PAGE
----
Most of the things to do in New Brunswick, like the province’s population, are situated around its lengthy coastline. The waters surrounding New Brunswick are the warmest north of Virginia, but the province’s interior stream and river network also provide plentiful fishing opportunities with the Miramichi River’s salmon being especially legendary. New Brunswick’s streams are also popular canoeing destinations, but many kayakers prefer the challenge of navigating between Hopewell Cave’s rocks.
New Brunswick also offers plenty of land activities along its extensive cycling and hiking routes, at least two of which extend past provincial borders. The Le Petit Temis trail begins in Edmundston and ends in the Québec community of Rivière-du-Loup, while Mount Katahdin connects New Brunswick’s International Appalachian Trail with its more famous American neighbor.
Visitors will have to travel as far south as Virginia to bathe in waters as warm as the ones next to New Brunswick’s Northumberland Strait and Bay of Fundy ) beaches. The Moncton-based Roads to Sea Guided Tours of these beaches are highly recommended for their informal and spontaneous style. Kouchibouguac National Park’s shallow and well-protected shores provide especially ideal swimming conditions.
Grand Manan Island’s Whales-n-Sails Adventures and St. Andrews-based Island Quest Marine organize Bay of Fundy whale watching tours. No other location on Earth gives visitors better odds of spotting these magnificent creatures than the Bay of Fundy, which counts the rare right whale among the more than 15 species who take up residence in its waters.
Than legendary ornithologist John James Audubon ranked Grand Manan Island among his favorite bird watching retreats and you can do the same on Sea Watch Tours, New Brunswick’s longest operating eco-tour company, which has offered Grand Manan Island bird watching adventures since 1969. Sackville Waterfowl Park also offers guided tours of the wetlands where over 160 bird species soar above 200 unique kinds of plants. All participants receive lightweight binoculars for a better look at the birds and each tour concludes with a question and answer session, accompanied by lemonade and ginger snaps served on the Sackville visitor center deck.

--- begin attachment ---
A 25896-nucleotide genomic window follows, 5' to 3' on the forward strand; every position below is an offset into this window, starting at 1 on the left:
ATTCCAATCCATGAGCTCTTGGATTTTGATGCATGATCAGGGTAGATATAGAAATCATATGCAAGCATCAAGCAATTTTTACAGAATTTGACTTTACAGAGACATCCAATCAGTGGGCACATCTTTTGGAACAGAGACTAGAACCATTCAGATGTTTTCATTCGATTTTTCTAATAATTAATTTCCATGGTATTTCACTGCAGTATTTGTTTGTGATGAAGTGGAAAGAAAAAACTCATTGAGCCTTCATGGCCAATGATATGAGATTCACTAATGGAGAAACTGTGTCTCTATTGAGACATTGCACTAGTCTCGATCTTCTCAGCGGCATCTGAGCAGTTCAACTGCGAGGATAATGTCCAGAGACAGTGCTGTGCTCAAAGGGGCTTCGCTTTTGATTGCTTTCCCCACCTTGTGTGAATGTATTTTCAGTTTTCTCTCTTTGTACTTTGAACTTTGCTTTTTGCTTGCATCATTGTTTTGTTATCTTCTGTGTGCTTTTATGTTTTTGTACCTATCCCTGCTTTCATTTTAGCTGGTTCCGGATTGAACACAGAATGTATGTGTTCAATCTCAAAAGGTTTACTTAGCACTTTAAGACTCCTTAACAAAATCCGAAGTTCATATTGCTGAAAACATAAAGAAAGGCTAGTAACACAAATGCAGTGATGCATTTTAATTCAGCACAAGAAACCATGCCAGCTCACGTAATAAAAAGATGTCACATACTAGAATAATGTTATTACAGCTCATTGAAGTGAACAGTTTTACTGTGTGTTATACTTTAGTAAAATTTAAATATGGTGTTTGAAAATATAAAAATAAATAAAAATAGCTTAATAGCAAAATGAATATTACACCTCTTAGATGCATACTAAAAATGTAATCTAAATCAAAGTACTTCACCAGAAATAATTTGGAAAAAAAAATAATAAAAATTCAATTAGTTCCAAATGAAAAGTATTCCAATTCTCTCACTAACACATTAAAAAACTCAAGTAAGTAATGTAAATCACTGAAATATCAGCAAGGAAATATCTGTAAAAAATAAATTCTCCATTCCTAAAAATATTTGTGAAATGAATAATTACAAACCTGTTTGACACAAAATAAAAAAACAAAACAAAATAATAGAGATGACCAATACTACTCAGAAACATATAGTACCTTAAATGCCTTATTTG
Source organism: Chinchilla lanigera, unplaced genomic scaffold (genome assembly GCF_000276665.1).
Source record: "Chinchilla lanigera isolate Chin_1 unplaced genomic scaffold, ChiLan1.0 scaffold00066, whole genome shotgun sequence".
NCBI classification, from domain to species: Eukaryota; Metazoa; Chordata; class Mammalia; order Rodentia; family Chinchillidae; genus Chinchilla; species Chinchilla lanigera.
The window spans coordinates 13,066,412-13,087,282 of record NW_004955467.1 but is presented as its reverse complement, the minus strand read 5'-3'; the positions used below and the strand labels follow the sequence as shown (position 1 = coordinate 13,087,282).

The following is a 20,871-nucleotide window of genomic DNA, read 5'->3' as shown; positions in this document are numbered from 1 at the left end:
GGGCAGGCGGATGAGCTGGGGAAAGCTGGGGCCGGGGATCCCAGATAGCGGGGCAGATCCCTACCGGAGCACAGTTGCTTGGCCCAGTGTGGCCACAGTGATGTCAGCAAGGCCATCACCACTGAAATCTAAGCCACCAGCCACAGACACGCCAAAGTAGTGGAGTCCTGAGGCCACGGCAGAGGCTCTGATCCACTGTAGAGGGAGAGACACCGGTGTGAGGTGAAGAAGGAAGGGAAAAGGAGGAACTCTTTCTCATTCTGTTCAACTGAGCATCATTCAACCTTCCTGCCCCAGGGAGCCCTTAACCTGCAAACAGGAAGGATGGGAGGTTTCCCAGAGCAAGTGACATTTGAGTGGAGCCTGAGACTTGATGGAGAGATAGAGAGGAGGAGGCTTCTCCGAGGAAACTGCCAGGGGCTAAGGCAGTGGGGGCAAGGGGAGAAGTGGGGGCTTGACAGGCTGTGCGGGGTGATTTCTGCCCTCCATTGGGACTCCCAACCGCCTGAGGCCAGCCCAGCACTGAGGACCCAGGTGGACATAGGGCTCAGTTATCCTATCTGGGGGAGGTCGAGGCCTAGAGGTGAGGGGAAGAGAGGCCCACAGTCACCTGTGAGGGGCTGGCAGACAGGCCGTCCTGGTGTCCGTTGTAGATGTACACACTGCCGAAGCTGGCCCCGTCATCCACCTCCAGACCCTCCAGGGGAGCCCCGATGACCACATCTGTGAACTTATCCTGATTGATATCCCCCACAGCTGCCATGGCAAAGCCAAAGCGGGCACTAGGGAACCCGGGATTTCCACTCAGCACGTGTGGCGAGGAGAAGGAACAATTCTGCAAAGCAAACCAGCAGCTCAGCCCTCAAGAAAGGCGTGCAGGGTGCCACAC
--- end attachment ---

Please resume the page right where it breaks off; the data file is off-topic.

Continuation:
An equally famous angling destination, many lodges along the Miramichi River offer guided salmon fishing tours like Upper Oxbow Outdoor Adventures. The Miramichi is just one of the nearly 20,000 miles of flowing streams and waters within New Brunswick. Bay of Fundy deep-sea fishing tours from local operators like St Andrews Sport Fishing are another popular way to catch a bite in New Brunswick.
Eastern Outdoors has been one of New Brunswick’s most reputable Bay of Fundy kayaking tour operators since 1979, offering lessons and safety clinics in addition to scenic excursions across landmarks such as Grand Manan Island and Hopewell Cave. The FreshAir Adventure sea kayaking company is based out of a historic 160-year-old building at the Alma estuary opposite from Fundy National Park.
Fundy Footprints hiking tours from Baymount Outdoor Adventures Canada are an excellent choice for visitors that prefer activities on dry land like hiking. Some of New Brunswick’s most scenic hiking and cycling trails include the Acadian Coastal Trail along the province’s east coast, the Fundy Trail Parkway along the Bay of Fundy’s shores, and New Brunswick’s International Appalachian Trail that stretches all the way to the border of the United States.
Miramichi’s Country Haven Lodge organizes excursions to Mount Carleton Provincial Park in the isolated middle of northern New Brunswick. This outstanding provincial park is one of Atlantic Canada’s best mountain climbing destinations. After conquering the 2,690-foot summit, which is the highest peak in all three Maritime provinces, visitors can look down upon more than 10 million trees in New Brunswick’s forested interior.